This campus sustainability initiative evolved over three decades in three phases. Phase I evolved from the 1980s in facilities management and student recycling because of changing environmental demands, the 1994 Northridge earthquake, and strong leadership who believed in developing human resources. In Phase II, faculty and Academic Affairs established the Institute for Sustainability. Phase III examines the current state at May 2010. Forces driving change include leaders' core values, incentives, communication, and community outreach. Forces inhibiting change relate to funding, information, policies, shared values, time, and training. Key informants defined success in campus sustainability as actions which: increase efficiency (and reduce waste); educate and prepare graduates for a fundamentally different world; achieve broad‐based support; and improve the university's sustainability image.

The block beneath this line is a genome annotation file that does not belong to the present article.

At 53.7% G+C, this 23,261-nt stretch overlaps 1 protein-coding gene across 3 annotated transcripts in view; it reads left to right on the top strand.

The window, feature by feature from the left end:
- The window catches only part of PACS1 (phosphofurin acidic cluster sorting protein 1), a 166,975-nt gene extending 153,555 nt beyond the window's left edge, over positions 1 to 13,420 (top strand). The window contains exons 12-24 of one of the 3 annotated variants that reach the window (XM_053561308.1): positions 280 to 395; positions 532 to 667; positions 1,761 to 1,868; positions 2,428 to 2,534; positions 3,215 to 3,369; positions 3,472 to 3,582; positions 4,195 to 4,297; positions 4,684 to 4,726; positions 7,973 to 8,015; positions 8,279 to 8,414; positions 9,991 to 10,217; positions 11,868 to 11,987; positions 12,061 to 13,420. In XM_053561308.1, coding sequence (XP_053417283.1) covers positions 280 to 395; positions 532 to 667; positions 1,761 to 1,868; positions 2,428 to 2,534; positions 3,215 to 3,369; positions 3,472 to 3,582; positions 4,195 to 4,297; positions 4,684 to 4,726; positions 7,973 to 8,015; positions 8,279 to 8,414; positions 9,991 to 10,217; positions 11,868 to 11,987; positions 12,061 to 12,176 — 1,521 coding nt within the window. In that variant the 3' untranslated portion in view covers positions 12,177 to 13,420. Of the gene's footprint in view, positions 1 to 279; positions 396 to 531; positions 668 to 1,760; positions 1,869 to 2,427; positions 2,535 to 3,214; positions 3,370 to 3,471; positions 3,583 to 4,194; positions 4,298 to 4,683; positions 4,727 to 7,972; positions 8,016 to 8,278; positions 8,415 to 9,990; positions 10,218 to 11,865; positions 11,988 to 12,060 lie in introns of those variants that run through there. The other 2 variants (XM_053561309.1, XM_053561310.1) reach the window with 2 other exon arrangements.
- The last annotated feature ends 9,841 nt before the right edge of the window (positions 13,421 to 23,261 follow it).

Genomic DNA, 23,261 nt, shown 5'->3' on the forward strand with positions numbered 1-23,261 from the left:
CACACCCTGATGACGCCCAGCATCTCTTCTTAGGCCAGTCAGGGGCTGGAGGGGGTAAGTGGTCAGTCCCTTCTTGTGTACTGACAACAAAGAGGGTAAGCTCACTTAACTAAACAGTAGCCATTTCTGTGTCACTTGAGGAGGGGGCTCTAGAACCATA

Research limitations/implications

This study points to at least four avenues of future research. One, scholars interested in more completely revealing their organization's sustainability network can map it using social network analysis techniques. Two, scholars could seek to answer the extent to which a campus institute becomes a center of gravity or an excuse for others to step away. Three, scholars can directly measure the four parameters of success respondents in this study identified (increase efficiency/reduce waste, educate/prepare graduates, achieve broad‐based support, improve image). And four, scholars can examine how an organization's commitment to recycling affects its image.

Originality/value